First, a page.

Significance and occurrence of fumonisins from Aspergillus niger

Jesper Mølgaard Mogensen

    Research output: Book/ReportPh.D. thesis

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    Fumonisins is a well-studied group of mycotoxins, mainly produced in maize by Fusarium species. However with the recent discovery of a fumonisin production by Aspergillus niger, other food commodities are at risk, since A. niger is a ubiquitous contaminant of many food and feed products. The objective of this thesis was to determine the significance and occurrence of fumonisins from Aspergillus niger in food, the frequency of fumonisin production in A. niger isolates, as well as studies of the effect of physiological factors affecting fumonisin production. Major findings in this context have been the ocumentation of the production of fumonisins in raisins and peanuts, and occurrence of A. niger derived fumonisins in retail wine and raisins. Physiological investigations have demonstrated that fumonisin production in A. niger occurs at temperatures between 20-37 °C. Three water activity lowering solutes, glycerol, NaCl, and sucrose were used. All A. niger strains responded differently on the three solutes. Addition of NaCl and sucrose increased the fumonisin production, where addition of glycerol decreased the production. Fumonisin production in grape and derived products was investigated. Sixty-six A. niger strains were isolated and screened for a fumonisin production, and 77 % produced fumonisin on agar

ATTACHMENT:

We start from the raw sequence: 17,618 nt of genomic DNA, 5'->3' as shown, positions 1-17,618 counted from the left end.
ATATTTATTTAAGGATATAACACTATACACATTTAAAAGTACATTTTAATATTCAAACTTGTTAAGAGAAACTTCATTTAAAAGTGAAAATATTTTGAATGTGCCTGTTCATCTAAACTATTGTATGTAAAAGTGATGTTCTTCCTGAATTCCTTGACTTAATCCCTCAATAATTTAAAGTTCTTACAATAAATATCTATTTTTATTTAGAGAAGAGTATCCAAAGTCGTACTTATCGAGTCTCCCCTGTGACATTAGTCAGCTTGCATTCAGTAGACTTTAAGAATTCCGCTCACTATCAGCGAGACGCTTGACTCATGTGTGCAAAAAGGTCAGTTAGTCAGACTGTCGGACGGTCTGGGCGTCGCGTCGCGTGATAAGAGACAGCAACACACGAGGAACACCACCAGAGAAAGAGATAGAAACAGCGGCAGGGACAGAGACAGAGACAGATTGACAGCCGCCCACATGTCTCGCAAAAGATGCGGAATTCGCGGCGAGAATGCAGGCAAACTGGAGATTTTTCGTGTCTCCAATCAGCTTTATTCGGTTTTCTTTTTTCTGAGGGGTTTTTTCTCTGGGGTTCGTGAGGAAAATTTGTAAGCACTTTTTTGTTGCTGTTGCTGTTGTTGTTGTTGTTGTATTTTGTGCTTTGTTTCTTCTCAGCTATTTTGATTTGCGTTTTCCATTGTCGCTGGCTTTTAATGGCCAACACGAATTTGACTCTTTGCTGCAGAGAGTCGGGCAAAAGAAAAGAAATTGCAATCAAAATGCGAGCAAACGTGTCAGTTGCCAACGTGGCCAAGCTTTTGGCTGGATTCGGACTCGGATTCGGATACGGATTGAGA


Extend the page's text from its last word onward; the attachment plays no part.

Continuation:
media. Worst-case scenarios were made by inoculation of A. niger on grapes and solidified the thought that a potential fumonisin production/contamination in grapes and derived products could occur. All tested A. niger strains produced fumonisins, not only when growing on grapes, but also on dried grapes and re-moistened raisins. By screening of 77 wine and 21 raisins samples, 18
    wine (1-25 μg FB2/l) and 10 raisin (1.3-13 μg FB2/kg) samples contained detectable amounts of fumonisins.

    An investigation of peanuts and peanut butter did not show any sign of fumonisin contamination, even though A. niger produced high amounts of fumonisins in worst case scenarios on shelled peanuts. Black and puerh tea were also examined, since A. niger were claimed to be the primary
    black Aspergilli in these. After isolation of 47 black Aspergilli, who all turned out to be A. acidus and did not produce neither ochratoxin or fumonisins, no significant risk from these toxins were associated with this intake. Single kernel analysis of maize showed that fumonisins were present in 15% of the kernels at
    varying concentration. The frequency of highly contaminated kernels was 4 %. An estimated calculation showed that the fumonisin content could be reduced with more than 70 % by sorting the maize. Other frequently found fungal metabolites in the maize kernels were chanoclavine, emodin, equisetin, and fusaric acid.
    The biotechnologically important fungus Tolypocladium, a producer of the immunosuppressive drug cyclosporin, was identified as a new fumonisin producer. Three species within the genera produced fumonisin B2 and B4, and due to the widespread ability within the genus, it should be determined if this mycotoxin production occurs under industrial settings.
    Original languageEnglish
    PublisherDepartment of Systems Biology, Technical University of Denmark
    Number of pages170
    ISBN (Print)978-8791494-12-3
    Publication statusPublished - 2012


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